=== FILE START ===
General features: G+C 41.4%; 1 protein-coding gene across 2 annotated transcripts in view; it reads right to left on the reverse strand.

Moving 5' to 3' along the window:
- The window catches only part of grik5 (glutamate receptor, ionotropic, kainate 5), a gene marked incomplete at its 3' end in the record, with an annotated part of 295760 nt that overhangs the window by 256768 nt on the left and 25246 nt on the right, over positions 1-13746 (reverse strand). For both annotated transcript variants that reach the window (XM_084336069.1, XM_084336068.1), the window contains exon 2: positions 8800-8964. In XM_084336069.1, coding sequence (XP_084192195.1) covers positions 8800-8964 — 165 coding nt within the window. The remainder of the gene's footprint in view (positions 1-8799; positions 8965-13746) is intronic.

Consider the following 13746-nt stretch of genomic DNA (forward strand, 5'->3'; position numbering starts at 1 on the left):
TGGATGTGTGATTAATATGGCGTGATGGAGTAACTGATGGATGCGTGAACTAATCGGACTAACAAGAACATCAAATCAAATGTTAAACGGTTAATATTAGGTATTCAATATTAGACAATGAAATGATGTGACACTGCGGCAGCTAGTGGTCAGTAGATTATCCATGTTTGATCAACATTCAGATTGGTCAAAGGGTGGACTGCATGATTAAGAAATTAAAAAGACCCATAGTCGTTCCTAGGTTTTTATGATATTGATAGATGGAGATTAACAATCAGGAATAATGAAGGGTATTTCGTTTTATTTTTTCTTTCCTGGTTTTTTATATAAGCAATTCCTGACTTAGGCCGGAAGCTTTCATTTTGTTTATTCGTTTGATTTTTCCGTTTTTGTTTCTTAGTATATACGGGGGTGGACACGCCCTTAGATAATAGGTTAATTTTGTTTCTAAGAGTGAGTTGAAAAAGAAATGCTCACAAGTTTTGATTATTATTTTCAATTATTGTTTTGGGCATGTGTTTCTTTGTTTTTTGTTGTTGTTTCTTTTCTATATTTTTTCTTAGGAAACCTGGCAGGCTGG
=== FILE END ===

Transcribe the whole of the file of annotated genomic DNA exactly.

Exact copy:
General features: G+C 41.4%; 1 protein-coding gene across 2 annotated transcripts in view; it reads right to left on the reverse strand.

Moving 5' to 3' along the window:
- The window catches only part of grik5 (glutamate receptor, ionotropic, kainate 5), a gene marked incomplete at its 3' end in the record, with an annotated part of 295760 nt that overhangs the window by 256768 nt on the left and 25246 nt on the right, over positions 1-13746 (reverse strand). For both annotated transcript variants that reach the window (XM_084336069.1, XM_084336068.1), the window contains exon 2: positions 8800-8964. In XM_084336069.1, coding sequence (XP_084192195.1) covers positions 8800-8964 — 165 coding nt within the window. The remainder of the gene's footprint in view (positions 1-8799; positions 8965-13746) is intronic.

Consider the following 13746-nt stretch of genomic DNA (forward strand, 5'->3'; position numbering starts at 1 on the left):
TGGATGTGTGATTAATATGGCGTGATGGAGTAACTGATGGATGCGTGAACTAATCGGACTAACAAGAACATCAAATCAAATGTTAAACGGTTAATATTAGGTATTCAATATTAGACAATGAAATGATGTGACACTGCGGCAGCTAGTGGTCAGTAGATTATCCATGTTTGATCAACATTCAGATTGGTCAAAGGGTGGACTGCATGATTAAGAAATTAAAAAGACCCATAGTCGTTCCTAGGTTTTTATGATATTGATAGATGGAGATTAACAATCAGGAATAATGAAGGGTATTTCGTTTTATTTTTTCTTTCCTGGTTTTTTATATAAGCAATTCCTGACTTAGGCCGGAAGCTTTCATTTTGTTTATTCGTTTGATTTTTCCGTTTTTGTTTCTTAGTATATACGGGGGTGGACACGCCCTTAGATAATAGGTTAATTTTGTTTCTAAGAGTGAGTTGAAAAAGAAATGCTCACAAGTTTTGATTATTATTTTCAATTATTGTTTTGGGCATGTGTTTCTTTGTTTTTTGTTGTTGTTTCTTTTCTATATTTTTTCTTAGGAAACCTGGCAGGCTGG